Remarkable points include that the Crypto Asset Service Providers (CASPs) should have at least a legal entity registered inside the European Union. They’ll also need a minimum capital amount (between 50,000 to 150,000 EUR), a fully secure digital platform, a competent team, and if they’re token issuers, a very detailed whitepaper.

MiCA-law-exchanges-capital

Inside the legal concept of CASPs, they include services like custody, exchanges, trading platforms, execution of crypto asset orders, and financial advice on cryptocurrencies. All of them should comply with AML and CFT measures, and always provide transparent and truthful information to their clients. Of course, they’ll also be allowed to operate only with an official license.

Quarterly reports may be asked by authorities, and the trading involving privacy coins on exchanges has been banned. In the same line, they also applied the feared crypto travel rule. This means that the CASPs if asked should share with the authorities all the data regarding the senders and recipients of transactions, even if they’re withdrawing to an unhosted wallet (non-custodial personal address). At least, the transactions between unhosted wallets fall outside the MiCA scope.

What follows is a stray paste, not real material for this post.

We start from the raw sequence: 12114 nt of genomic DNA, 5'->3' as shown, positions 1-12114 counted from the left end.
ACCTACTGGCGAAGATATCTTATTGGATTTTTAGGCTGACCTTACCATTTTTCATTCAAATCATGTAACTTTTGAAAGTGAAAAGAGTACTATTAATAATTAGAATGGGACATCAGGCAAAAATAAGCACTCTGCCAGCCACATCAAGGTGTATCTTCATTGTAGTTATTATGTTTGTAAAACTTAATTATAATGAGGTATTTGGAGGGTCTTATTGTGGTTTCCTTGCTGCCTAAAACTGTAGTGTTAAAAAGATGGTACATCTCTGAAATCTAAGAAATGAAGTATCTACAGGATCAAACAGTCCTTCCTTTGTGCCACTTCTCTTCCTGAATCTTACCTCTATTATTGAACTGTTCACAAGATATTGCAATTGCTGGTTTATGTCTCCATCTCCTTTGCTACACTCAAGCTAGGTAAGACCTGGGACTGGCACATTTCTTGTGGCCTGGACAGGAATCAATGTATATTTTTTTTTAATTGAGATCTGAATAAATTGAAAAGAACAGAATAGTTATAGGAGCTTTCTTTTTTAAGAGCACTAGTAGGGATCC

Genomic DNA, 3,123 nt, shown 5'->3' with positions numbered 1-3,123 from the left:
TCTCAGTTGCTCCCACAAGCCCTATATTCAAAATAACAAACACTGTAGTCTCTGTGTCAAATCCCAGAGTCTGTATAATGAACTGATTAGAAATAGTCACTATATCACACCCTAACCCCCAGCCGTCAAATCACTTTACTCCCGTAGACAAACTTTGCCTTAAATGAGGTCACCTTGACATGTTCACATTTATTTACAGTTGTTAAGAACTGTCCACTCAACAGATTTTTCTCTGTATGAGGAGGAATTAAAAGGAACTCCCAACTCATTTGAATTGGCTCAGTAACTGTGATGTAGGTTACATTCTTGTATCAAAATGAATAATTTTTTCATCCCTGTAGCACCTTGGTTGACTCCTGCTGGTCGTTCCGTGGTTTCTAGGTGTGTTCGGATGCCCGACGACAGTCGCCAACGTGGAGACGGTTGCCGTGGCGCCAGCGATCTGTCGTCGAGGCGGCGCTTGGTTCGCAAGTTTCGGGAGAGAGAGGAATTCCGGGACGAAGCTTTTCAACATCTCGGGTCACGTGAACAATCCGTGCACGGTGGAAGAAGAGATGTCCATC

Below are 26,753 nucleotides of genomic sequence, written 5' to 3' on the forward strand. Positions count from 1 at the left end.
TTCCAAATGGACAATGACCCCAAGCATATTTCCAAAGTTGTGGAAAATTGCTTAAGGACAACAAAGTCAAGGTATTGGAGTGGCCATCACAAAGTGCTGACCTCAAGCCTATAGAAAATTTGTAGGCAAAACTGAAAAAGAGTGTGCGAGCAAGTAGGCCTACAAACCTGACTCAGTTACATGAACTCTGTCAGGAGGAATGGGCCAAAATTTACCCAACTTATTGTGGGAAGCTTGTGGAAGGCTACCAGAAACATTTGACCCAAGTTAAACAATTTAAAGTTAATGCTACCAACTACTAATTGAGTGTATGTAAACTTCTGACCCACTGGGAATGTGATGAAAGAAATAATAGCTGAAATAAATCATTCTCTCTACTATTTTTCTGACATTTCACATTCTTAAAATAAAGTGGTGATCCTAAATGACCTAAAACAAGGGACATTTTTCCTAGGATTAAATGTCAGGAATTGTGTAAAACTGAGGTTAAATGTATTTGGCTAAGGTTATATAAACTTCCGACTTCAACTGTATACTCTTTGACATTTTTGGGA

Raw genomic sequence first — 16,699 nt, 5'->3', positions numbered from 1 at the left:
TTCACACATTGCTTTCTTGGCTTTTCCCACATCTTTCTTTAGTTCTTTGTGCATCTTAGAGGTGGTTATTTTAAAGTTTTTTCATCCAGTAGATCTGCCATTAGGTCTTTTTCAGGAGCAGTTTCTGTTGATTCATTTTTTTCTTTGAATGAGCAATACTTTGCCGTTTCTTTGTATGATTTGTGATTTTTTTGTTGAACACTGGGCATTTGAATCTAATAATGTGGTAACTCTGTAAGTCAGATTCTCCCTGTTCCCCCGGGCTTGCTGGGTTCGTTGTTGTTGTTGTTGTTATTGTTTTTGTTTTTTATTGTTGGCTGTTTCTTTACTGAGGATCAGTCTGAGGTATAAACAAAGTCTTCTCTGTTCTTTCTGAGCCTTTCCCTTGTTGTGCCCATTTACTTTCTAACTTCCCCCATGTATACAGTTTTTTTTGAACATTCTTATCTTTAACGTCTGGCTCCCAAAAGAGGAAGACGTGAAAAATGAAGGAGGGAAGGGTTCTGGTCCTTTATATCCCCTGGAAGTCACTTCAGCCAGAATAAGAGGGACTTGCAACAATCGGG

The great concern: stablecoins

For Bitcoin (BTC) and other decentralized cryptocurrencies, MiCA is only asking the CASPs to share a whitepaper about their potential risks and environmental impact. They considered a complete ban against Proof-of-Work (PoW) coins (given their potential impact on the environment), but that was quickly discarded.

The great concern treated by the MiCA law is the stablecoins, even if they don’t call them that way. Instead, they divide these tokens into two categories: asset-referenced tokens and e-money tokens. The two of them include “stable” tokens, but with different collateral. The first ones can be backed by several fiat currencies, commodities, and/or cryptocurrencies; while the e-money tokens are only backed by one fiat currency.

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Tether (USDT) logo, the current market leader of stablecoins.